The current clinical gold standards for tissue sealing include sutures, staples, and glues, however several adverse effects limit their use. Sutures and staples inherently cause additional trauma to tissue surrounding the wound, and glues can be lacking in adhesion and are potentially inflammatory. All three also introduce risk of infection. Light-activated tissue sealing, particularly the use of near-infrared light, is an attractive alternative, as it localizes heat, thereby preventing thermal damage to the surrounding healthy tissue. Previous work identified a glutaraldehyde-crosslinked chitosan film as a lead sealant for gastrointestinal incision sealing, but in vivo testing resulted in tissue degradation in and around the wound. The suggested causes for this degradation were excess acetic acid, endotoxins in the chitosan, and thermal damage. A basic buffer wash protocol was developed to remove excess acid from the films following fabrication. UV-Vis spectroscopy demonstrated that following the wash, films had the same concentration of Indocyanine green as unwashed films, allowing them to absorb light at the same wavelength, therefore showing the wash did not affect the film’s function. However subsequent washes led to degradation of film mass of nearly 20%. Standard chitosan films had significantly greater mass gain (p = 0.028) and significantly less subsequent loss (p= 0.012) than endotoxin free chitosan-films after soaking in phosphate buffered saline for varying durations , while soaking duration had no effect (p = 0.332). Leak pressure testing of films prepared with varying numbers of buffer washes, laser temperature, and lasering time revealed no significant interaction between any of the 3 variables. As such, it was confirmed that proceeding with in vivo testing with the buffer wash, various lasering temperatures, and laser times would not affect the sealing performance of the films. Future investigation will involve characterization of additional materials that may be effective for sealing of internal wounds, as well as drug loading of agents that may hasten the healing process.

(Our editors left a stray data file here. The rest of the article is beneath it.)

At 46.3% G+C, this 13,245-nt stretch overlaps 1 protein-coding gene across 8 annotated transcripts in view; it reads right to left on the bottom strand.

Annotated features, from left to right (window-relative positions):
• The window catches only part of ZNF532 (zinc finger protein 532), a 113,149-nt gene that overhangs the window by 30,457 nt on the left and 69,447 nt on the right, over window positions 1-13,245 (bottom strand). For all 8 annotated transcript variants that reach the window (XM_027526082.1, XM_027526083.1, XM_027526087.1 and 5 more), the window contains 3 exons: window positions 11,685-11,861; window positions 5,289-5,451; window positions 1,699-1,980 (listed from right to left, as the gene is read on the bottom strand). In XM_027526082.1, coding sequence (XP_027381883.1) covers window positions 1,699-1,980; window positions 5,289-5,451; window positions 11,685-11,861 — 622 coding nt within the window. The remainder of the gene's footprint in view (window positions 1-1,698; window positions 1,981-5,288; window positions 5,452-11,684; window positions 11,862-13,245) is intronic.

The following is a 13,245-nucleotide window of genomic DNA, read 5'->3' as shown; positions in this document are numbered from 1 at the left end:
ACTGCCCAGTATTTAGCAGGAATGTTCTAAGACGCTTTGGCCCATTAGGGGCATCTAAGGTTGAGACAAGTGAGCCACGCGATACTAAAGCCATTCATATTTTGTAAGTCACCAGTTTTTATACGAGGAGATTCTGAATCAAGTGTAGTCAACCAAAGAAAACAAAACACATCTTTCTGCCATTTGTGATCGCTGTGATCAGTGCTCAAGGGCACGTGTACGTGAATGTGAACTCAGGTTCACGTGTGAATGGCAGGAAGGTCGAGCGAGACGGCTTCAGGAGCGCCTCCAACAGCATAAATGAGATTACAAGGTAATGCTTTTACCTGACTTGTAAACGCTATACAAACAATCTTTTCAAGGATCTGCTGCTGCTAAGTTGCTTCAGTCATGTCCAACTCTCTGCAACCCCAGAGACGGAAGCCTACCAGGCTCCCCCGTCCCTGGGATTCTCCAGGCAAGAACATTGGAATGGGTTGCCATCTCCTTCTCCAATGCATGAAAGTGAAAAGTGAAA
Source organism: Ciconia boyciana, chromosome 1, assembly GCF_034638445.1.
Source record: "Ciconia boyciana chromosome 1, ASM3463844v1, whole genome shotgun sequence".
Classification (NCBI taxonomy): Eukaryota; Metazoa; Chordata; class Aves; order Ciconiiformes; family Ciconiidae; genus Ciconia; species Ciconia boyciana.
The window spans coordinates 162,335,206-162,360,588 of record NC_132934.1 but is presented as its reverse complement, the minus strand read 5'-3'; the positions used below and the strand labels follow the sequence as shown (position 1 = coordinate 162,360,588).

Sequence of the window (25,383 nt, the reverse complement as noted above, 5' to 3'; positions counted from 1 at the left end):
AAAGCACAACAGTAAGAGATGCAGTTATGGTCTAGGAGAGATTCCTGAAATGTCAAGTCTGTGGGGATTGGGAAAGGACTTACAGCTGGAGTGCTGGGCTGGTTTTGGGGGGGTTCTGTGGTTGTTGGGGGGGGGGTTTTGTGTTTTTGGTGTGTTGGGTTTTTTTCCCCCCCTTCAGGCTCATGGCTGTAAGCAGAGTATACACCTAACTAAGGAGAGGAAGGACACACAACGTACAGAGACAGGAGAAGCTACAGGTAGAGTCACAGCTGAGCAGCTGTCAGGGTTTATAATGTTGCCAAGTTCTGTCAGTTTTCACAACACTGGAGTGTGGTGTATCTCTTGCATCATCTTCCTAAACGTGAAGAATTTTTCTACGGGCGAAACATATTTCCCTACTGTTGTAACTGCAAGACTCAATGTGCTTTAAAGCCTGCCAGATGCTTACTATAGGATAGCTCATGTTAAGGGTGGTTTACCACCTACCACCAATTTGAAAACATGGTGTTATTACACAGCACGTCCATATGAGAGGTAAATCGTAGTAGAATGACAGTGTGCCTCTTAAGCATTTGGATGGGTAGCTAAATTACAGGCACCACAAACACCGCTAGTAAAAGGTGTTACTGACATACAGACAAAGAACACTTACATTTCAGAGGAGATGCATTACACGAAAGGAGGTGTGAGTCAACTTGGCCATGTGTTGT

- Light-Activated Sealants for Internal Organ Repair and Healing